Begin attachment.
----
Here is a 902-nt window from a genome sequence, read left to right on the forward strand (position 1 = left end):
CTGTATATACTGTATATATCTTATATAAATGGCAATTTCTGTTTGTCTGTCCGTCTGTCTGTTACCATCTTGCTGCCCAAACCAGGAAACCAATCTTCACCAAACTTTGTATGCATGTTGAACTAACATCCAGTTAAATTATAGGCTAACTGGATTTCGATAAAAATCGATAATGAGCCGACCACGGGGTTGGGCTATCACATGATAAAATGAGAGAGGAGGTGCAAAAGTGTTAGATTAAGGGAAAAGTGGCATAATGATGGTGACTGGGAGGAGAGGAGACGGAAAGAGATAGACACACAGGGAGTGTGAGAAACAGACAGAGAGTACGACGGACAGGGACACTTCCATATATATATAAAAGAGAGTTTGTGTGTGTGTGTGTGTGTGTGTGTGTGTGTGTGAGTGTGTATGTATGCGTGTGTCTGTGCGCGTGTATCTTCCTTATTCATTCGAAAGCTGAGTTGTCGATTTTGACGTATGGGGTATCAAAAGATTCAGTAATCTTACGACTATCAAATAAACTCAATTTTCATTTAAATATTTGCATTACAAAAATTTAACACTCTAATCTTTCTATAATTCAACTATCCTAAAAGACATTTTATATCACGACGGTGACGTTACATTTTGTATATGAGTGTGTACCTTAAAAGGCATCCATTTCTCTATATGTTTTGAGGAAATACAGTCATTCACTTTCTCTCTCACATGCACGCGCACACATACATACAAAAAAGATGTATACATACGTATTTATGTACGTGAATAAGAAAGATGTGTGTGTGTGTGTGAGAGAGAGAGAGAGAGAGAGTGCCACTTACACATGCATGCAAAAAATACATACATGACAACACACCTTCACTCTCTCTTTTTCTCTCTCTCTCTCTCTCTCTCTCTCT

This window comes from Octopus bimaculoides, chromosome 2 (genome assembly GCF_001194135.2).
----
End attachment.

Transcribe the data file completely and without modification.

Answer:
Here is a 902-nt window from a genome sequence, read left to right on the forward strand (position 1 = left end):
CTGTATATACTGTATATATCTTATATAAATGGCAATTTCTGTTTGTCTGTCCGTCTGTCTGTTACCATCTTGCTGCCCAAACCAGGAAACCAATCTTCACCAAACTTTGTATGCATGTTGAACTAACATCCAGTTAAATTATAGGCTAACTGGATTTCGATAAAAATCGATAATGAGCCGACCACGGGGTTGGGCTATCACATGATAAAATGAGAGAGGAGGTGCAAAAGTGTTAGATTAAGGGAAAAGTGGCATAATGATGGTGACTGGGAGGAGAGGAGACGGAAAGAGATAGACACACAGGGAGTGTGAGAAACAGACAGAGAGTACGACGGACAGGGACACTTCCATATATATATAAAAGAGAGTTTGTGTGTGTGTGTGTGTGTGTGTGTGTGTGTGTGAGTGTGTATGTATGCGTGTGTCTGTGCGCGTGTATCTTCCTTATTCATTCGAAAGCTGAGTTGTCGATTTTGACGTATGGGGTATCAAAAGATTCAGTAATCTTACGACTATCAAATAAACTCAATTTTCATTTAAATATTTGCATTACAAAAATTTAACACTCTAATCTTTCTATAATTCAACTATCCTAAAAGACATTTTATATCACGACGGTGACGTTACATTTTGTATATGAGTGTGTACCTTAAAAGGCATCCATTTCTCTATATGTTTTGAGGAAATACAGTCATTCACTTTCTCTCTCACATGCACGCGCACACATACATACAAAAAAGATGTATACATACGTATTTATGTACGTGAATAAGAAAGATGTGTGTGTGTGTGTGAGAGAGAGAGAGAGAGAGAGTGCCACTTACACATGCATGCAAAAAATACATACATGACAACACACCTTCACTCTCTCTTTTTCTCTCTCTCTCTCTCTCTCTCTCTCT

This window comes from Octopus bimaculoides, chromosome 2 (genome assembly GCF_001194135.2).